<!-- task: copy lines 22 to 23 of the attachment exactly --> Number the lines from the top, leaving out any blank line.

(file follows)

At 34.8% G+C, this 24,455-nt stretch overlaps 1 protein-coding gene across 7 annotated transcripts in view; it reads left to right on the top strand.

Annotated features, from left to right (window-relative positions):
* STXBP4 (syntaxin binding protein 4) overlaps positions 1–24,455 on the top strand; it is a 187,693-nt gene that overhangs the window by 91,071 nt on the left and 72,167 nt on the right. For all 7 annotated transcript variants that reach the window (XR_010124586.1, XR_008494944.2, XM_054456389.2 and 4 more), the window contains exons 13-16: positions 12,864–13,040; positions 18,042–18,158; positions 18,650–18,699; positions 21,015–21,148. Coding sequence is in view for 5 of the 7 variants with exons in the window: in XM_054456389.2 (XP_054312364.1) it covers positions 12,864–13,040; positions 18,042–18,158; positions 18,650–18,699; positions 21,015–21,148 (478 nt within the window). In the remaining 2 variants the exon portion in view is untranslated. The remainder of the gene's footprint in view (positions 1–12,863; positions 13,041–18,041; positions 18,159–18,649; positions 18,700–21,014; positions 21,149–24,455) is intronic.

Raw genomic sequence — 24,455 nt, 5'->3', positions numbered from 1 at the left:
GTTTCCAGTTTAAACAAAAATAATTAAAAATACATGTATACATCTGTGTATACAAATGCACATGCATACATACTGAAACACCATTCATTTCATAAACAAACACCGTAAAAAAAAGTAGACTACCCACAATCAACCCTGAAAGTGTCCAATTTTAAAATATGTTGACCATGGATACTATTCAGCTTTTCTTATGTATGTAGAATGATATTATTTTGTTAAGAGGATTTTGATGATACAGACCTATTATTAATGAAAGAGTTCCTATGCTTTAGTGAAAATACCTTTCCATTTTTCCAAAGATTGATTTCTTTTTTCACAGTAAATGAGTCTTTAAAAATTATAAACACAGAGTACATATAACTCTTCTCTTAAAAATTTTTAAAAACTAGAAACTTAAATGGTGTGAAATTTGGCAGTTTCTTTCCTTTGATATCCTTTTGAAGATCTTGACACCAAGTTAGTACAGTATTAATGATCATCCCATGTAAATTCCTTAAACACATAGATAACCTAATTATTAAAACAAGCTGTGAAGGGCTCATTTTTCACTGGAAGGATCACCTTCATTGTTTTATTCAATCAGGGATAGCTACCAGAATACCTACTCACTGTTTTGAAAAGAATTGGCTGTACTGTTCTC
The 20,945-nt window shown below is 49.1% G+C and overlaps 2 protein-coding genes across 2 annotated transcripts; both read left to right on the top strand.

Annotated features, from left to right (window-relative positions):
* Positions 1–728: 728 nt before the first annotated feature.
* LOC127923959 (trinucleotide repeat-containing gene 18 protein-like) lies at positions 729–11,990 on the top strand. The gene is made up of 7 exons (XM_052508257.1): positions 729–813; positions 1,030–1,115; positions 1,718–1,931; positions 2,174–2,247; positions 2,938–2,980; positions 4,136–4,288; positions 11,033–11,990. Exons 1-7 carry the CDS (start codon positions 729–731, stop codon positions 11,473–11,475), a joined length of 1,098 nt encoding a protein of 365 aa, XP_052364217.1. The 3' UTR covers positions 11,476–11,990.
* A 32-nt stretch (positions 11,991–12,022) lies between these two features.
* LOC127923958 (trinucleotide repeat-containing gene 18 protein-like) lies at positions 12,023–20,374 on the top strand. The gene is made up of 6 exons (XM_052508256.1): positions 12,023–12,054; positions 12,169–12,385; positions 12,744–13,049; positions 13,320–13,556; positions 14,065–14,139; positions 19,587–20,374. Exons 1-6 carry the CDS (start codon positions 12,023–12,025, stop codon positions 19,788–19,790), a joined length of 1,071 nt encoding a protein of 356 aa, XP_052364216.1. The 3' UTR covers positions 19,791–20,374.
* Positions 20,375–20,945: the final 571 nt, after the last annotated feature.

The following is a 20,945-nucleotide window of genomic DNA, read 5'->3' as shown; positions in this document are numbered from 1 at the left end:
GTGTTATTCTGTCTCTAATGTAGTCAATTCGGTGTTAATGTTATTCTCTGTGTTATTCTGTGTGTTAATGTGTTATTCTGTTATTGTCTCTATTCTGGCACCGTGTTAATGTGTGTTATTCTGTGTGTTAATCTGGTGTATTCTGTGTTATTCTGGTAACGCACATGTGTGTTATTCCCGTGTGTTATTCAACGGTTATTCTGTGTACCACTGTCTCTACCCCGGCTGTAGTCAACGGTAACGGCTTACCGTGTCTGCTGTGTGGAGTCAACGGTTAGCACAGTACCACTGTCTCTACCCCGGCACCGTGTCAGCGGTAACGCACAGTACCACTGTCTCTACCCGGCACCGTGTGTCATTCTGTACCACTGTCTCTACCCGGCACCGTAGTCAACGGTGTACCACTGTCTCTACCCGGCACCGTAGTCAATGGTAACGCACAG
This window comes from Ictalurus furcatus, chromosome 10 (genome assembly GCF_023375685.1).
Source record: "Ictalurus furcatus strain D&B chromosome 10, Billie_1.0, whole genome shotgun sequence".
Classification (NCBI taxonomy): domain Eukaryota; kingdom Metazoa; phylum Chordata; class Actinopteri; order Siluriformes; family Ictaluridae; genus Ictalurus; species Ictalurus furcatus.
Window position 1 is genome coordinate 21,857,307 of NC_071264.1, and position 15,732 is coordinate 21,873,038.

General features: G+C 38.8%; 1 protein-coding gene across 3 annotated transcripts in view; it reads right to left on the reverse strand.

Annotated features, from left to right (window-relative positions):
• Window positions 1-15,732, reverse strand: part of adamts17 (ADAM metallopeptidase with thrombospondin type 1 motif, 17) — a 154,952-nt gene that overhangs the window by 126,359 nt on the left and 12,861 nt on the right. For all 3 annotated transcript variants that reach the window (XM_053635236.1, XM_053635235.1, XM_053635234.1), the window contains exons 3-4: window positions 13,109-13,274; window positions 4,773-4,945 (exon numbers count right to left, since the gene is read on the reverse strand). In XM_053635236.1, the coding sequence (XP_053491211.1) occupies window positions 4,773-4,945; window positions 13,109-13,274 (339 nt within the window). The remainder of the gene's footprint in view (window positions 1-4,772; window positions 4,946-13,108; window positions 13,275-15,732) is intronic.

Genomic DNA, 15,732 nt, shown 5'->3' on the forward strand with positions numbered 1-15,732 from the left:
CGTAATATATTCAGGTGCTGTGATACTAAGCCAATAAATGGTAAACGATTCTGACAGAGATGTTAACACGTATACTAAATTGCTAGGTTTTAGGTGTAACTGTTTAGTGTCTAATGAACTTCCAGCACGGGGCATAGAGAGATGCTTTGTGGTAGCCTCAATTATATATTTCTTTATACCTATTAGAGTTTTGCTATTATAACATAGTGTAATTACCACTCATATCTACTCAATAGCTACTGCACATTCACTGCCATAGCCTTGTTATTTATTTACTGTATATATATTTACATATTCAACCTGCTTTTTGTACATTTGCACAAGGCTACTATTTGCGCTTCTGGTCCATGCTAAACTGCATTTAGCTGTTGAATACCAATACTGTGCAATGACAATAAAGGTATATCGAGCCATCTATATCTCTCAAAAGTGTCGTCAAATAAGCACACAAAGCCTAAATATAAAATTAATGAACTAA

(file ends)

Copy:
Genomic DNA, 15,732 nt, shown 5'->3' on the forward strand with positions numbered 1-15,732 from the left:
CGTAATATATTCAGGTGCTGTGATACTAAGCCAATAAATGGTAAACGATTCTGACAGAGATGTTAACACGTATACTAAATTGCTAGGTTTTAGGTGTAACTGTTTAGTGTCTAATGAACTTCCAGCACGGGGCATAGAGAGATGCTTTGTGGTAGCCTCAATTATATATTTCTTTATACCTATTAGAGTTTTGCTATTATAACATAGTGTAATTACCACTCATATCTACTCAATAGCTACTGCACATTCACTGCCATAGCCTTGTTATTTATTTACTGTATATATATTTACATATTCAACCTGCTTTTTGTACATTTGCACAAGGCTACTATTTGCGCTTCTGGTCCATGCTAAACTGCATTTAGCTGTTGAATACCAATACTGTGCAATGACAATAAAGGTATATCGAGCCATCTATATCTCTCAAAAGTGTCGTCAAATAAGCACACAAAGCCTAAATATAAAATTAATGAACTAA